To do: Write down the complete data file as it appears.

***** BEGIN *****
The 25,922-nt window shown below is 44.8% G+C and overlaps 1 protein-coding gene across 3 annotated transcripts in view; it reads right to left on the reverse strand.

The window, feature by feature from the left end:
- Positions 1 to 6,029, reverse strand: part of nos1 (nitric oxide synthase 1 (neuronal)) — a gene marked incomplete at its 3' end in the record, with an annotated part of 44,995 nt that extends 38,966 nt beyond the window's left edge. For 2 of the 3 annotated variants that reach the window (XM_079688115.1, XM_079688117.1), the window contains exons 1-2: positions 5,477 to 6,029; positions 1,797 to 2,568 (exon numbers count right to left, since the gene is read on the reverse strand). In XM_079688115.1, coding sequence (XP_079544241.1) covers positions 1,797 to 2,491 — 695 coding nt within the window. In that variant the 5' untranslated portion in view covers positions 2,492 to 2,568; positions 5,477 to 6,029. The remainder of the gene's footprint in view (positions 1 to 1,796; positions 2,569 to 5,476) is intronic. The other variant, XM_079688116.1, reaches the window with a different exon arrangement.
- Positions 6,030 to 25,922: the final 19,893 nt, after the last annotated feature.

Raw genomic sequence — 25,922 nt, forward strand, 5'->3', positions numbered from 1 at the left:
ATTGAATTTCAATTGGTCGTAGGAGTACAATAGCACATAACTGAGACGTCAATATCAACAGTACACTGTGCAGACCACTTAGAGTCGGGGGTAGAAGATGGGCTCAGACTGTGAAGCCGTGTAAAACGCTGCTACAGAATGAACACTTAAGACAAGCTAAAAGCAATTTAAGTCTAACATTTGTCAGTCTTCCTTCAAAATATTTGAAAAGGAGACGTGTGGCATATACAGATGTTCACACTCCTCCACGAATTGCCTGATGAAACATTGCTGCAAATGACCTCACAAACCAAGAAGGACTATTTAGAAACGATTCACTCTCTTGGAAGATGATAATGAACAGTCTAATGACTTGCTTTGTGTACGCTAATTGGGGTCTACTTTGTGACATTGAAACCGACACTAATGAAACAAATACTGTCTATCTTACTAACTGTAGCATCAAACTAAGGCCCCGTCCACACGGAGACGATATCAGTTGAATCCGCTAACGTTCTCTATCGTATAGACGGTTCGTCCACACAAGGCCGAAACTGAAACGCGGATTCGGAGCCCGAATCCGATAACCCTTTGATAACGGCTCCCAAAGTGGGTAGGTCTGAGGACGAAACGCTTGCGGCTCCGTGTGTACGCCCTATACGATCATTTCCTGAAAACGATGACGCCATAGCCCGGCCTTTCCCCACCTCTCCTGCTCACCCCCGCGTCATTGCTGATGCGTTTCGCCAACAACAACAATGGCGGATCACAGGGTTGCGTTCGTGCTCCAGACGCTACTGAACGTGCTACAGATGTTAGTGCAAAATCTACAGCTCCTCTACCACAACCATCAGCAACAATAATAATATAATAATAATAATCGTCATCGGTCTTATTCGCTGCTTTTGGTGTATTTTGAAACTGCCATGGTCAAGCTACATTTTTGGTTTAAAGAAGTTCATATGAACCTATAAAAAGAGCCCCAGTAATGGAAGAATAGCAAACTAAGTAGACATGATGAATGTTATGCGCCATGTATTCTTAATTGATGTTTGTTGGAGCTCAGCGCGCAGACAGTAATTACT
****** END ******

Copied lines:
The 25,922-nt window shown below is 44.8% G+C and overlaps 1 protein-coding gene across 3 annotated transcripts in view; it reads right to left on the reverse strand.

The window, feature by feature from the left end:
- Positions 1 to 6,029, reverse strand: part of nos1 (nitric oxide synthase 1 (neuronal)) — a gene marked incomplete at its 3' end in the record, with an annotated part of 44,995 nt that extends 38,966 nt beyond the window's left edge. For 2 of the 3 annotated variants that reach the window (XM_079688115.1, XM_079688117.1), the window contains exons 1-2: positions 5,477 to 6,029; positions 1,797 to 2,568 (exon numbers count right to left, since the gene is read on the reverse strand). In XM_079688115.1, coding sequence (XP_079544241.1) covers positions 1,797 to 2,491 — 695 coding nt within the window. In that variant the 5' untranslated portion in view covers positions 2,492 to 2,568; positions 5,477 to 6,029. The remainder of the gene's footprint in view (positions 1 to 1,796; positions 2,569 to 5,476) is intronic. The other variant, XM_079688116.1, reaches the window with a different exon arrangement.
- Positions 6,030 to 25,922: the final 19,893 nt, after the last annotated feature.

Raw genomic sequence — 25,922 nt, forward strand, 5'->3', positions numbered from 1 at the left:
ATTGAATTTCAATTGGTCGTAGGAGTACAATAGCACATAACTGAGACGTCAATATCAACAGTACACTGTGCAGACCACTTAGAGTCGGGGGTAGAAGATGGGCTCAGACTGTGAAGCCGTGTAAAACGCTGCTACAGAATGAACACTTAAGACAAGCTAAAAGCAATTTAAGTCTAACATTTGTCAGTCTTCCTTCAAAATATTTGAAAAGGAGACGTGTGGCATATACAGATGTTCACACTCCTCCACGAATTGCCTGATGAAACATTGCTGCAAATGACCTCACAAACCAAGAAGGACTATTTAGAAACGATTCACTCTCTTGGAAGATGATAATGAACAGTCTAATGACTTGCTTTGTGTACGCTAATTGGGGTCTACTTTGTGACATTGAAACCGACACTAATGAAACAAATACTGTCTATCTTACTAACTGTAGCATCAAACTAAGGCCCCGTCCACACGGAGACGATATCAGTTGAATCCGCTAACGTTCTCTATCGTATAGACGGTTCGTCCACACAAGGCCGAAACTGAAACGCGGATTCGGAGCCCGAATCCGATAACCCTTTGATAACGGCTCCCAAAGTGGGTAGGTCTGAGGACGAAACGCTTGCGGCTCCGTGTGTACGCCCTATACGATCATTTCCTGAAAACGATGACGCCATAGCCCGGCCTTTCCCCACCTCTCCTGCTCACCCCCGCGTCATTGCTGATGCGTTTCGCCAACAACAACAATGGCGGATCACAGGGTTGCGTTCGTGCTCCAGACGCTACTGAACGTGCTACAGATGTTAGTGCAAAATCTACAGCTCCTCTACCACAACCATCAGCAACAATAATAATATAATAATAATAATCGTCATCGGTCTTATTCGCTGCTTTTGGTGTATTTTGAAACTGCCATGGTCAAGCTACATTTTTGGTTTAAAGAAGTTCATATGAACCTATAAAAAGAGCCCCAGTAATGGAAGAATAGCAAACTAAGTAGACATGATGAATGTTATGCGCCATGTATTCTTAATTGATGTTTGTTGGAGCTCAGCGCGCAGACAGTAATTACT